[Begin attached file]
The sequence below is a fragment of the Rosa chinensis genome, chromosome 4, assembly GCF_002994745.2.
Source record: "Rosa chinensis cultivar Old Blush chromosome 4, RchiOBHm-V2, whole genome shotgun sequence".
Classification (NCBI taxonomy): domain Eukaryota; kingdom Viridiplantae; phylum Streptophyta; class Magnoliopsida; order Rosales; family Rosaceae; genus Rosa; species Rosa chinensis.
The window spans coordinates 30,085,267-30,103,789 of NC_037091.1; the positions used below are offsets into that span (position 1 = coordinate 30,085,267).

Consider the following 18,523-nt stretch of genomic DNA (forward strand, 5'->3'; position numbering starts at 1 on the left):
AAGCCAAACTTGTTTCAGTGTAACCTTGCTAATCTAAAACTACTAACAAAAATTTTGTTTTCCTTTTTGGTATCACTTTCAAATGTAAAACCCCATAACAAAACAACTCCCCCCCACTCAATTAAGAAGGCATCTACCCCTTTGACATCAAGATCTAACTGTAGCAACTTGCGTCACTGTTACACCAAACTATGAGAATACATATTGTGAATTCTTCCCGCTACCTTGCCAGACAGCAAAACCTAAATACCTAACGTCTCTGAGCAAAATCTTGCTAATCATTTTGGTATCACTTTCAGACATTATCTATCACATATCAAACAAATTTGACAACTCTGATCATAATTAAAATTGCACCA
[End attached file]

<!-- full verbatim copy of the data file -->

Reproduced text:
The sequence below is a fragment of the Rosa chinensis genome, chromosome 4, assembly GCF_002994745.2.
Source record: "Rosa chinensis cultivar Old Blush chromosome 4, RchiOBHm-V2, whole genome shotgun sequence".
Classification (NCBI taxonomy): domain Eukaryota; kingdom Viridiplantae; phylum Streptophyta; class Magnoliopsida; order Rosales; family Rosaceae; genus Rosa; species Rosa chinensis.
The window spans coordinates 30,085,267-30,103,789 of NC_037091.1; the positions used below are offsets into that span (position 1 = coordinate 30,085,267).

Consider the following 18,523-nt stretch of genomic DNA (forward strand, 5'->3'; position numbering starts at 1 on the left):
AAGCCAAACTTGTTTCAGTGTAACCTTGCTAATCTAAAACTACTAACAAAAATTTTGTTTTCCTTTTTGGTATCACTTTCAAATGTAAAACCCCATAACAAAACAACTCCCCCCCACTCAATTAAGAAGGCATCTACCCCTTTGACATCAAGATCTAACTGTAGCAACTTGCGTCACTGTTACACCAAACTATGAGAATACATATTGTGAATTCTTCCCGCTACCTTGCCAGACAGCAAAACCTAAATACCTAACGTCTCTGAGCAAAATCTTGCTAATCATTTTGGTATCACTTTCAGACATTATCTATCACATATCAAACAAATTTGACAACTCTGATCATAATTAAAATTGCACCA